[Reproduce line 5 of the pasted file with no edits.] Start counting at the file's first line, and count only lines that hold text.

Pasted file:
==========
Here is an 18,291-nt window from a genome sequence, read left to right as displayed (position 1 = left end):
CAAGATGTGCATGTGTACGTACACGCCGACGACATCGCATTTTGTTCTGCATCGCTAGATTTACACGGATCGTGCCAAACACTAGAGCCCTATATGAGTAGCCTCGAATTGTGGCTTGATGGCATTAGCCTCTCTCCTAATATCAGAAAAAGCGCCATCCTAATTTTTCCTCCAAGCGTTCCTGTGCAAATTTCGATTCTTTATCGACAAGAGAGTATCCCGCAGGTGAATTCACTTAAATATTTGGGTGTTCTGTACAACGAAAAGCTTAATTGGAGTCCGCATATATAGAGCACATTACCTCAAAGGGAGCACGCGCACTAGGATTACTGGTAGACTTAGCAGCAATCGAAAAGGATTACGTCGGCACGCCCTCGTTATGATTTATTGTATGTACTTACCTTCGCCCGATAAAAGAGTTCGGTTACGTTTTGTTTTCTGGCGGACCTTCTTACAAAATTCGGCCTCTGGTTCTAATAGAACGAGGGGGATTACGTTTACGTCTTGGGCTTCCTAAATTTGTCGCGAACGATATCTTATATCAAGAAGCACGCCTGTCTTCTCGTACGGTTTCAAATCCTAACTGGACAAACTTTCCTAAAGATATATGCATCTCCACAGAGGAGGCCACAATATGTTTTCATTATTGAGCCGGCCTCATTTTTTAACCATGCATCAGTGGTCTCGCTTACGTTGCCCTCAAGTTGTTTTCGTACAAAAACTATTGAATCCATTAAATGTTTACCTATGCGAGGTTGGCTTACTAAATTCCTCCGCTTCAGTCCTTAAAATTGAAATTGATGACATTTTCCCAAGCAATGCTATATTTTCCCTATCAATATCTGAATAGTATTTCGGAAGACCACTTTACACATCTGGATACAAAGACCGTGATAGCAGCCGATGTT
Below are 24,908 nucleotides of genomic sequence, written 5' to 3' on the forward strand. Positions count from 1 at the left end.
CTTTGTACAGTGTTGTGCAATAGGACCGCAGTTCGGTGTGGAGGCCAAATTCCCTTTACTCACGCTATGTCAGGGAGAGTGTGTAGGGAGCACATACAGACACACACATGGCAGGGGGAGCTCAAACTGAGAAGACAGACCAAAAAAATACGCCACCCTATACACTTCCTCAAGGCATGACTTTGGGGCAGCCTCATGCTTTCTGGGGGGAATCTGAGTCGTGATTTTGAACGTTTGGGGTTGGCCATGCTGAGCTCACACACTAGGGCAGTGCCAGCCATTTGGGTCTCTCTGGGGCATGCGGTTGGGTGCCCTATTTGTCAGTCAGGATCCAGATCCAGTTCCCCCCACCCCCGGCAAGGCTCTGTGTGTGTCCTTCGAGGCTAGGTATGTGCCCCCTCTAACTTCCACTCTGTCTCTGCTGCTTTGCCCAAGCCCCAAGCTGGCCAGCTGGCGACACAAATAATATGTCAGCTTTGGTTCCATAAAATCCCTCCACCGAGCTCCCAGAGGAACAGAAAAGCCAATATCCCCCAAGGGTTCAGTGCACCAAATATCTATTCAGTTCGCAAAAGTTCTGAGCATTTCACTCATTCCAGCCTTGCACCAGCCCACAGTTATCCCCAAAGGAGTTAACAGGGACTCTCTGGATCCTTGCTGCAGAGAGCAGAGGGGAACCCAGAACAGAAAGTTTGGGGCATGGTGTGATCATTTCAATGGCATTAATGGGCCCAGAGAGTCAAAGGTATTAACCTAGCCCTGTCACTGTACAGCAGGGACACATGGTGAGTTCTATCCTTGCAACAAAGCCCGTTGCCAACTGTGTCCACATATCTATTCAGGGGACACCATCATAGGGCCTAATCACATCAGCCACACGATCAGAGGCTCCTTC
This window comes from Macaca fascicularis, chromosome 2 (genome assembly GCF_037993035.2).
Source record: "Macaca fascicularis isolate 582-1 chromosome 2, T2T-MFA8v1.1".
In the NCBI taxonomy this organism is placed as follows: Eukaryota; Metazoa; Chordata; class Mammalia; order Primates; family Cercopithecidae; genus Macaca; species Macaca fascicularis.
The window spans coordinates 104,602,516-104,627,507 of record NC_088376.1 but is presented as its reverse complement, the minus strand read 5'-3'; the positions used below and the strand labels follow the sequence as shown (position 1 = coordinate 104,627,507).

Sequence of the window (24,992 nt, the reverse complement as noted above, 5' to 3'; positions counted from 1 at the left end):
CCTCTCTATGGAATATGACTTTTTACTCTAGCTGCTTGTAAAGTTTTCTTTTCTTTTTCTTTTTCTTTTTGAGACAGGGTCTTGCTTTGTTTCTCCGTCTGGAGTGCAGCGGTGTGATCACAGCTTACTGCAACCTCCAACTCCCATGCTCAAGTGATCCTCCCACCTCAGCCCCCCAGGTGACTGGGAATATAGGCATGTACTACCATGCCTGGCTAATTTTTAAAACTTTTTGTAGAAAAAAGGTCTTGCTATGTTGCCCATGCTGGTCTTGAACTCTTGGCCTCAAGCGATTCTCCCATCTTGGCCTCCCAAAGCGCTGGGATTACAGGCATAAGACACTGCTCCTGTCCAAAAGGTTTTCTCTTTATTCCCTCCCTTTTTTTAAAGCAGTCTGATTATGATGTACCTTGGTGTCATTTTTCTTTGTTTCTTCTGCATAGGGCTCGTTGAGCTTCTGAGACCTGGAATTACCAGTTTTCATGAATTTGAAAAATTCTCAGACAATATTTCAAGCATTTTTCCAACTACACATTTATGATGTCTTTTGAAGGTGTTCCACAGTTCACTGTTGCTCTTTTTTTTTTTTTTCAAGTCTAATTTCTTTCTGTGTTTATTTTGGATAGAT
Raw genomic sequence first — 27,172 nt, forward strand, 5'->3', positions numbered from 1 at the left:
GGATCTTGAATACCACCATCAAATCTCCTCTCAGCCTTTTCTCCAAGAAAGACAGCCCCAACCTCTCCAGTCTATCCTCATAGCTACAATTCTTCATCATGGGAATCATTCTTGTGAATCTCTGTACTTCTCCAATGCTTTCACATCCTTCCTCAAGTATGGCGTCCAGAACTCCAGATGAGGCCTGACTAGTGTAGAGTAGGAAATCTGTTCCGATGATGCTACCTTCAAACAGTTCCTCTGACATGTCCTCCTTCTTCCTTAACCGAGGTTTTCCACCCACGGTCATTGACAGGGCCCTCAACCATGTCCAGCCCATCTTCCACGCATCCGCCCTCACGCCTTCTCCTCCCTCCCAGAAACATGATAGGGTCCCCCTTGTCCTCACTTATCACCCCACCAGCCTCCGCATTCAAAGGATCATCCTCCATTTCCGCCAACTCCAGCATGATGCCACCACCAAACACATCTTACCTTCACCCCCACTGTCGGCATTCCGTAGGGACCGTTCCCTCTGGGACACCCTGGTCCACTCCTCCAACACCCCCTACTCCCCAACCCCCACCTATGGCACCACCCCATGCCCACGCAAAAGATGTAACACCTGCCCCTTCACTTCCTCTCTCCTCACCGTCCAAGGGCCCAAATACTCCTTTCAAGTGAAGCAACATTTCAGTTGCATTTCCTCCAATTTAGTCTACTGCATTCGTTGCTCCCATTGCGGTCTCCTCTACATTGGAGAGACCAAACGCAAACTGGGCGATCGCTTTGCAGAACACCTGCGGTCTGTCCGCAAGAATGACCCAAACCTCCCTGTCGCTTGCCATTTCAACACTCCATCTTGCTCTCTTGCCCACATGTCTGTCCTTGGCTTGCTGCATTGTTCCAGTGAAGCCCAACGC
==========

This window comes from Macaca fascicularis, chromosome 2 (genome assembly GCF_037993035.2).